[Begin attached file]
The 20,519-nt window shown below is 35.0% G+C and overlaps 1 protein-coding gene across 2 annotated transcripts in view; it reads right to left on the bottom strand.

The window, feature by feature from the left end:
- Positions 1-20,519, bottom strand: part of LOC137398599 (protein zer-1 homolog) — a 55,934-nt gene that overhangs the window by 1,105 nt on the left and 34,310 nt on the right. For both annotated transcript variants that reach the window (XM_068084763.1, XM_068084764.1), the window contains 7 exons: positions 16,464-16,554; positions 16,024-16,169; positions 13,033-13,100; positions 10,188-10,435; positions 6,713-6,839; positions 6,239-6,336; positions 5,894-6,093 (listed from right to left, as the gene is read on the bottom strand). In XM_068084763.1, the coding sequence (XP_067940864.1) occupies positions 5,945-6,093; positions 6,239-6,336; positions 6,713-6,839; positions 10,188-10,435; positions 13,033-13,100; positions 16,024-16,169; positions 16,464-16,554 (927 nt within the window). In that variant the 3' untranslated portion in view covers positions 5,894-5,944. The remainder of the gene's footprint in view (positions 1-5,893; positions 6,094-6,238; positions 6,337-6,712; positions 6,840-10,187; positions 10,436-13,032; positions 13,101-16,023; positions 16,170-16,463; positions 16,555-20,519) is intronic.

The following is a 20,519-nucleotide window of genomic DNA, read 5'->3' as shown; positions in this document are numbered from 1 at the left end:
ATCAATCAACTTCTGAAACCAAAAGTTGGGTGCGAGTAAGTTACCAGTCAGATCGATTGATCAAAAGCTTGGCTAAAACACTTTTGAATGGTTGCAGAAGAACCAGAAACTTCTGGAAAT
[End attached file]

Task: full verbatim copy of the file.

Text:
The 20,519-nt window shown below is 35.0% G+C and overlaps 1 protein-coding gene across 2 annotated transcripts in view; it reads right to left on the bottom strand.

The window, feature by feature from the left end:
- Positions 1-20,519, bottom strand: part of LOC137398599 (protein zer-1 homolog) — a 55,934-nt gene that overhangs the window by 1,105 nt on the left and 34,310 nt on the right. For both annotated transcript variants that reach the window (XM_068084763.1, XM_068084764.1), the window contains 7 exons: positions 16,464-16,554; positions 16,024-16,169; positions 13,033-13,100; positions 10,188-10,435; positions 6,713-6,839; positions 6,239-6,336; positions 5,894-6,093 (listed from right to left, as the gene is read on the bottom strand). In XM_068084763.1, the coding sequence (XP_067940864.1) occupies positions 5,945-6,093; positions 6,239-6,336; positions 6,713-6,839; positions 10,188-10,435; positions 13,033-13,100; positions 16,024-16,169; positions 16,464-16,554 (927 nt within the window). In that variant the 3' untranslated portion in view covers positions 5,894-5,944. The remainder of the gene's footprint in view (positions 1-5,893; positions 6,094-6,238; positions 6,337-6,712; positions 6,840-10,187; positions 10,436-13,032; positions 13,101-16,023; positions 16,170-16,463; positions 16,555-20,519) is intronic.

The following is a 20,519-nucleotide window of genomic DNA, read 5'->3' as shown; positions in this document are numbered from 1 at the left end:
ATCAATCAACTTCTGAAACCAAAAGTTGGGTGCGAGTAAGTTACCAGTCAGATCGATTGATCAAAAGCTTGGCTAAAACACTTTTGAATGGTTGCAGAAGAACCAGAAACTTCTGGAAAT